Emelia “Mimi” Arquilla, DOAnswers represent the opinions of our medical experts. All content is strictly informational and should not be considered medical advice.
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If medications or supplements are leading to elevated levels of transaminases, a doctor may recommend reducing the dosage or switching treatments.

Some people may need regular blood tests while taking medications to ensure that the drugs are not interfering with the liver or its enzyme levels.

Rarely, the following conditions, among others, can lead to transaminitis:

  • alpha-1 antitrypsin deficiency
  • autoimmune hepatitis
  • Wilson’s disease

Alpha-1 antitrypsin deficiency

This genetic disorder damages the liver and lungs. The degree of damage can vary from raised levels of transaminases to liver failure.

Approximately 15% of adults with this disorder develop scarring of the liver. They also have a higher risk of developing a form of liver cancer called hepatocellular carcinoma.

Symptoms associated with alpha-1 antitrypsin deficiency include:

  • a swollen abdomen
  • swollen feet or legs
  • jaundice of the skin and eyes

This disorder also causes lung-related symptoms, which typically appear between the ages of 25 and 50 years. They include shortness of breath, wheezing, a rapid heartbeat, and fatigue.

Learn more about alpha-1 antitrypsin deficiency.


A healthcare professional can diagnose an alpha-1 antitrypsin deficiency with a blood test or genetic testing. There is no cure, so the aim of treatment is to manage the symptoms.

Autoimmune hepatitis

This condition occurs when the immune system attacks the liver’s cells, but experts do not fully understand what causes it. It affects 11–17 people per 100,000.

The symptoms of autoimmune hepatitis include:

  • abdominal pain
  • an enlarged liver
  • fatigue
  • jaundice
  • joint pain
  • a loss of menstruation
  • rashes
  • the appearance of small blood vessels on the skin

Without treatment, autoimmune hepatitis can cause scarring of the liver, and it can eventually lead to liver failure.

Learn more about autoimmune hepatitis.


The treatment options include immune-suppressing medications and a liver transplant.

Learn more about autoimmune hepatitis treatments and their side effects.

Wilson’s disease

This rare inherited disorder causes copper to collect in organs such as the liver and brain. The disease can be life threatening if the levels of copper become too high.

Symptoms include:

  • abdominal pain
  • coordination problems
  • copper coloring around the eyes, known as Kayser-Fleischer rings
  • difficulty speaking or swallowing
  • fatigue
  • jaundice
  • a loss of appetite
  • stiff muscles
  • swelling in the legs or abdomen
  • uncontrolled movements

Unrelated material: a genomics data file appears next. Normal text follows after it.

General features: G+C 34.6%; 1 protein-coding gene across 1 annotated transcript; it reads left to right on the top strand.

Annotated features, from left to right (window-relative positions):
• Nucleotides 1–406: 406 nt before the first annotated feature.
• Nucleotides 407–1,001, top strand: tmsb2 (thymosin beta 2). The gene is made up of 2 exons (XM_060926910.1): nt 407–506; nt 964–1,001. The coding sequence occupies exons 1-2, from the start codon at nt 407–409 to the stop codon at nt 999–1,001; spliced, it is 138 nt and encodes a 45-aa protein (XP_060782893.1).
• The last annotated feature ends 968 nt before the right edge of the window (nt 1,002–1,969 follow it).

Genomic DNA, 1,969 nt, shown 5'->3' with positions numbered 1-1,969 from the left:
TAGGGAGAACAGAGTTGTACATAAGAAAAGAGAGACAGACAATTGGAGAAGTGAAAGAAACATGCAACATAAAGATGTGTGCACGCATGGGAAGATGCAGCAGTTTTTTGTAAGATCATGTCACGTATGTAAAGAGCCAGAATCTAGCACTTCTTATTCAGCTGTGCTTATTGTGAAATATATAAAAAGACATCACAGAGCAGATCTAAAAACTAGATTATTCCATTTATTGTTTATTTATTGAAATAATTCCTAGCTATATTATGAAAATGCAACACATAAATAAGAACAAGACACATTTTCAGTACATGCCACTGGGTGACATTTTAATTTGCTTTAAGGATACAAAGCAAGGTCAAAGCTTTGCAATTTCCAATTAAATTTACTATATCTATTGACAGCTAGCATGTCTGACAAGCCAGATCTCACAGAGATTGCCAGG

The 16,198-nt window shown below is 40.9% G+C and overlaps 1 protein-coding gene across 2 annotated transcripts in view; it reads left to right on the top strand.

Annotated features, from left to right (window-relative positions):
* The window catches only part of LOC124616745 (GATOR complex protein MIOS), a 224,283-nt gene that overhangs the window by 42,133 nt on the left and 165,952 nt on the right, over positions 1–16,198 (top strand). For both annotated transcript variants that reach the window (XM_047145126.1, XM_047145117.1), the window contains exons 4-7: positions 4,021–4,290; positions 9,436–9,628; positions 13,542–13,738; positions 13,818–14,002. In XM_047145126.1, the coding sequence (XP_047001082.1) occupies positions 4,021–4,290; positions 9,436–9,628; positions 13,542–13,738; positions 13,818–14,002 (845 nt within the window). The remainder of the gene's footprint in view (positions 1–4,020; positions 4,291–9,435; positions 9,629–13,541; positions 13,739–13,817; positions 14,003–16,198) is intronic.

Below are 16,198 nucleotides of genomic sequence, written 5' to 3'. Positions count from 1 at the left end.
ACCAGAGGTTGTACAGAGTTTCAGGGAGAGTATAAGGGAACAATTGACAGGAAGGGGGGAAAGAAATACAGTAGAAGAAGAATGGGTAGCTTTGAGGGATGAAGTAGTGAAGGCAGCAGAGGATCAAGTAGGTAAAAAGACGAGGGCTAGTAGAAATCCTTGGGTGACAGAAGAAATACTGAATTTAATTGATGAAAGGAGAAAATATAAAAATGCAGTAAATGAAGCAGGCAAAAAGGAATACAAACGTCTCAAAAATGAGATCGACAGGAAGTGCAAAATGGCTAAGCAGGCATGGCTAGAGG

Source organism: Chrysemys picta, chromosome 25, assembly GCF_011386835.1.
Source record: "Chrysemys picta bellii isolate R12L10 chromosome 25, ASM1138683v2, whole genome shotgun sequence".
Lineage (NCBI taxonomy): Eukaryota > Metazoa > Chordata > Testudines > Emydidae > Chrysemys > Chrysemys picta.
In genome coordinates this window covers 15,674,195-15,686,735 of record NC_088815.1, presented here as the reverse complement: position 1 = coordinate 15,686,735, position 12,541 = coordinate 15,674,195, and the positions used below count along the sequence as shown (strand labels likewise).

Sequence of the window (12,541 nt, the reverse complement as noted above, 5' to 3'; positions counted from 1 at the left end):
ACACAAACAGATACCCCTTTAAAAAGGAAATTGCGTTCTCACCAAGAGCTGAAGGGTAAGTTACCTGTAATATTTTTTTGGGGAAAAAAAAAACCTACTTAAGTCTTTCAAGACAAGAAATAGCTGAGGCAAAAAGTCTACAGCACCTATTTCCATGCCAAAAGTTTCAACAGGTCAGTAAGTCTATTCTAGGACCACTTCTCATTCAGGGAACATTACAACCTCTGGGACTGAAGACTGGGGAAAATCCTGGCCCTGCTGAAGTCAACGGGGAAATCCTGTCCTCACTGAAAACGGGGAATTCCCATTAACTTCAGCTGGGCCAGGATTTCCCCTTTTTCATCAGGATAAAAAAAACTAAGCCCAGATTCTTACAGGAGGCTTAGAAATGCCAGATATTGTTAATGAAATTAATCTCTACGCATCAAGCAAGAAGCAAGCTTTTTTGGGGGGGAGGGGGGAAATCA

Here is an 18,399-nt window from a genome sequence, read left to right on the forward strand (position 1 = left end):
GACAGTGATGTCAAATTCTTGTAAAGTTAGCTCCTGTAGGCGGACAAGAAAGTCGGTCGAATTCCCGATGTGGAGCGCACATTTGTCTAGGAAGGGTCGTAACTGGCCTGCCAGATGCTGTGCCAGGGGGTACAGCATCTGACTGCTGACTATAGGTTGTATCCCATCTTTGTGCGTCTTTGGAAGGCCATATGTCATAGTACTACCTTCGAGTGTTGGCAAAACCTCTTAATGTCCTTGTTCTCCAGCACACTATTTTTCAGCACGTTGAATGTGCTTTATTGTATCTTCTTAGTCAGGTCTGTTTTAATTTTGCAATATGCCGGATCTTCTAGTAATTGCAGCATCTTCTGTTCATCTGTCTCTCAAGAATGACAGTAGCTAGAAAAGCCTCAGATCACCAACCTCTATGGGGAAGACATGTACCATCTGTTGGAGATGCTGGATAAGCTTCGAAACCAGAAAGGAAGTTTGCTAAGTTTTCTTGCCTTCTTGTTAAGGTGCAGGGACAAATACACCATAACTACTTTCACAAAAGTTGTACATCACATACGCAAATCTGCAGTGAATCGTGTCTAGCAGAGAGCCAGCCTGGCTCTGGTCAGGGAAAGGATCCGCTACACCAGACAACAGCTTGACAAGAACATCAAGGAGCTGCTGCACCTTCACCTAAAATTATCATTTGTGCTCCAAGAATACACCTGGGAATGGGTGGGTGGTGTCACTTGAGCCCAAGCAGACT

A healthcare professional can diagnose Wilson’s disease using:

  • blood tests
  • genetic tests
  • a liver biopsy

Learn more about Wilson’s disease and how to treat it.


People can manage the condition with medications that remove excess amounts of copper and prevent further buildups.

Other medical conditions

Several conditions that seem unrelated to the liver can cause transaminitis. Often, there are no liver-related symptoms.

These conditions include:

  • thyroid disorders, such as hypothyroidism and hyperthyroidism
  • celiac disease, in which the immune system reacts to gluten
  • hemolysis, which is the rupturing of red blood cells
  • muscle disorders, such as rhabdomyolysis and polymyositis

The AAFP notes that mild cases of transaminitis are often asymptomatic, meaning that no symptoms are present. However, the underlying condition affecting the liver can cause symptoms.

A person should contact a doctor if they experience any of the symptoms mentioned in this article.

To diagnose transaminitis, a doctor will take a full medical history and perform a physical examination. They may also order blood tests, for which they will ask the person to fast beforehand.

The blood tests will determine the total iron-binding capacity of the blood, as well as the levels of:

  • glucose
  • iron
  • ferritin
  • hepatitis B surface antigen
  • hepatitis C virus antibody

If these levels are normal, a doctor will recommend lifestyle changes and ask the person to attend regular checkups until the levels of transaminases go down.

Sometimes, further testing is required. These tests may involve ultrasound imaging, or they may check for levels of blood antibodies.

A person can prevent transaminitis by taking certain steps. These include:

  • eating a balanced diet
  • engaging in moderate physical activity on a regular basis
  • maintaining a moderate weight
  • seeking prompt treatment for viral infections
  • controlling chronic conditions, such as diabetes or autoimmune hepatitis, by following a prescribed treatment plan
  • taking the recommended dosages of supplements and medicines
  • discussing alternative options, if medications are causing the elevated levels of transaminases
  • protecting themselves from hepatitis A and B with a vaccine

An increase in liver enzymes can sometimes indicate a serious underlying health condition.

A person’s outlook will depend on the cause of transaminitis. When a viral infection or chronic infection is responsible for raised levels of transaminases, it is important to work with a doctor to reduce the levels of transaminases and prevent further damage to the liver.

Receiving a diagnosis and treatment early will help keep symptoms manageable and reduce the risk of complications.